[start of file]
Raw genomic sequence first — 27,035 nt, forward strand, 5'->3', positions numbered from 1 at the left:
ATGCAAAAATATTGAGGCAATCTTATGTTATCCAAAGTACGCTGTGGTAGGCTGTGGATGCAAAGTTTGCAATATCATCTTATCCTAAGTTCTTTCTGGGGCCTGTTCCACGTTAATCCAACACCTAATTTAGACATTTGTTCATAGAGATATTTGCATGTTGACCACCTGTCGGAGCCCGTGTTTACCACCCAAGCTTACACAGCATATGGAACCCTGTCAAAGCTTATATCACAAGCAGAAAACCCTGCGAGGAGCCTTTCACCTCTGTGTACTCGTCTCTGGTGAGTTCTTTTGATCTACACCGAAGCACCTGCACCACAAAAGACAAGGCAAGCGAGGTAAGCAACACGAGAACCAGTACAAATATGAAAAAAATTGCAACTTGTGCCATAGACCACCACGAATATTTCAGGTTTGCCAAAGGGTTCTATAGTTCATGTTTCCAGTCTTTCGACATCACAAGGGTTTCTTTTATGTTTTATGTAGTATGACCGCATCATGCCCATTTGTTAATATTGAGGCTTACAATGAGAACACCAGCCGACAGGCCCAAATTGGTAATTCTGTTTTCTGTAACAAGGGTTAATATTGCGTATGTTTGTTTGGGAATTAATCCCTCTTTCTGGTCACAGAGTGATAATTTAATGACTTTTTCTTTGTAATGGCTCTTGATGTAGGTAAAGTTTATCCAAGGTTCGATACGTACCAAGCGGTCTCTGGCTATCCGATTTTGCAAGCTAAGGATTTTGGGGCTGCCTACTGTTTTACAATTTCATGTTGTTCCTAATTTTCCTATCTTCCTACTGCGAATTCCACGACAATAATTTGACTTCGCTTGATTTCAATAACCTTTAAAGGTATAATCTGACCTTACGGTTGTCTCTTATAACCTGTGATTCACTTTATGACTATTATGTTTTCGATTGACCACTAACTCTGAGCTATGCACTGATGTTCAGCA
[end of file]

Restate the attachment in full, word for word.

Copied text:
Raw genomic sequence first — 27,035 nt, forward strand, 5'->3', positions numbered from 1 at the left:
ATGCAAAAATATTGAGGCAATCTTATGTTATCCAAAGTACGCTGTGGTAGGCTGTGGATGCAAAGTTTGCAATATCATCTTATCCTAAGTTCTTTCTGGGGCCTGTTCCACGTTAATCCAACACCTAATTTAGACATTTGTTCATAGAGATATTTGCATGTTGACCACCTGTCGGAGCCCGTGTTTACCACCCAAGCTTACACAGCATATGGAACCCTGTCAAAGCTTATATCACAAGCAGAAAACCCTGCGAGGAGCCTTTCACCTCTGTGTACTCGTCTCTGGTGAGTTCTTTTGATCTACACCGAAGCACCTGCACCACAAAAGACAAGGCAAGCGAGGTAAGCAACACGAGAACCAGTACAAATATGAAAAAAATTGCAACTTGTGCCATAGACCACCACGAATATTTCAGGTTTGCCAAAGGGTTCTATAGTTCATGTTTCCAGTCTTTCGACATCACAAGGGTTTCTTTTATGTTTTATGTAGTATGACCGCATCATGCCCATTTGTTAATATTGAGGCTTACAATGAGAACACCAGCCGACAGGCCCAAATTGGTAATTCTGTTTTCTGTAACAAGGGTTAATATTGCGTATGTTTGTTTGGGAATTAATCCCTCTTTCTGGTCACAGAGTGATAATTTAATGACTTTTTCTTTGTAATGGCTCTTGATGTAGGTAAAGTTTATCCAAGGTTCGATACGTACCAAGCGGTCTCTGGCTATCCGATTTTGCAAGCTAAGGATTTTGGGGCTGCCTACTGTTTTACAATTTCATGTTGTTCCTAATTTTCCTATCTTCCTACTGCGAATTCCACGACAATAATTTGACTTCGCTTGATTTCAATAACCTTTAAAGGTATAATCTGACCTTACGGTTGTCTCTTATAACCTGTGATTCACTTTATGACTATTATGTTTTCGATTGACCACTAACTCTGAGCTATGCACTGATGTTCAGCA